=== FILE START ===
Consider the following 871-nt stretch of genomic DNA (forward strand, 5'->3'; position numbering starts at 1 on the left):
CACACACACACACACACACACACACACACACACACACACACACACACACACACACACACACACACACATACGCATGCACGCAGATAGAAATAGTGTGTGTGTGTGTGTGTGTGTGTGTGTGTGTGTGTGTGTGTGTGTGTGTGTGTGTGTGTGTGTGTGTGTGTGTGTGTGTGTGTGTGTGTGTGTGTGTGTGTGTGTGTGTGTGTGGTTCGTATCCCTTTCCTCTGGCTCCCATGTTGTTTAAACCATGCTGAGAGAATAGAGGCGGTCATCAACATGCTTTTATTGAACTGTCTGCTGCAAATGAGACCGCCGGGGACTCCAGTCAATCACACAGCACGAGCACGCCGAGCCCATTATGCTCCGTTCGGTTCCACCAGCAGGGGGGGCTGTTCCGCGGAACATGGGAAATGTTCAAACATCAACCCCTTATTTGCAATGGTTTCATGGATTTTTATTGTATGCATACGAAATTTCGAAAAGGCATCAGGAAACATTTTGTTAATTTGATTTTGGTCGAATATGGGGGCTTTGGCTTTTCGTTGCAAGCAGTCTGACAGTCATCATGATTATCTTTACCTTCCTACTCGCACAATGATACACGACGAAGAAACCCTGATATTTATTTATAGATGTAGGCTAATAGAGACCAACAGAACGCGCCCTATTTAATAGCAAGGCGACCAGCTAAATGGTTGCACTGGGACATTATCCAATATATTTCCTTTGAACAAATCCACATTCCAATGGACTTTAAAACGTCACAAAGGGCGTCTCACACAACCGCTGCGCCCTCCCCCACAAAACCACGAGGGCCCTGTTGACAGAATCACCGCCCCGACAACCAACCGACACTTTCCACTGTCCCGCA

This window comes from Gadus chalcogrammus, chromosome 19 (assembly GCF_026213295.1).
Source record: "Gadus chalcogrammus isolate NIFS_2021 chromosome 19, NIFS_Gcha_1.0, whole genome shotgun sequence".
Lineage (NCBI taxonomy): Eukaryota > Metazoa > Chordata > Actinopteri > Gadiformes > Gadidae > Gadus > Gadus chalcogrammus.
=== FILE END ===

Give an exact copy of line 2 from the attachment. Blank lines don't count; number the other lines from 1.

CACACACACACACACACACACACACACACACACACACACACACACACACACACACACACACACACACATACGCATGCACGCAGATAGAAATAGTGTGTGTGTGTGTGTGTGTGTGTGTGTGTGTGTGTGTGTGTGTGTGTGTGTGTGTGTGTGTGTGTGTGTGTGTGTGTGTGTGTGTGTGTGTGTGTGTGTGTGTGTGTGTGTGTGGTTCGTATCCCTTTCCTCTGGCTCCCATGTTGTTTAAACCATGCTGAGAGAATAGAGGCGGTCATCAACATGCTTTTATTGAACTGTCTGCTGCAAATGAGACCGCCGGGGACTCCAGTCAATCACACAGCACGAGCACGCCGAGCCCATTATGCTCCGTTCGGTTCCACCAGCAGGGGGGGCTGTTCCGCGGAACATGGGAAATGTTCAAACATCAACCCCTTATTTGCAATGGTTTCATGGATTTTTATTGTATGCATACGAAATTTCGAAAAGGCATCAGGAAACATTTTGTTAATTTGATTTTGGTCGAATATGGGGGCTTTGGCTTTTCGTTGCAAGCAGTCTGACAGTCATCATGATTATCTTTACCTTCCTACTCGCACAATGATACACGACGAAGAAACCCTGATATTTATTTATAGATGTAGGCTAATAGAGACCAACAGAACGCGCCCTATTTAATAGCAAGGCGACCAGCTAAATGGTTGCACTGGGACATTATCCAATATATTTCCTTTGAACAAATCCACATTCCAATGGACTTTAAAACGTCACAAAGGGCGTCTCACACAACCGCTGCGCCCTCCCCCACAAAACCACGAGGGCCCTGTTGACAGAATCACCGCCCCGACAACCAACCGACACTTTCCACTGTCCCGCA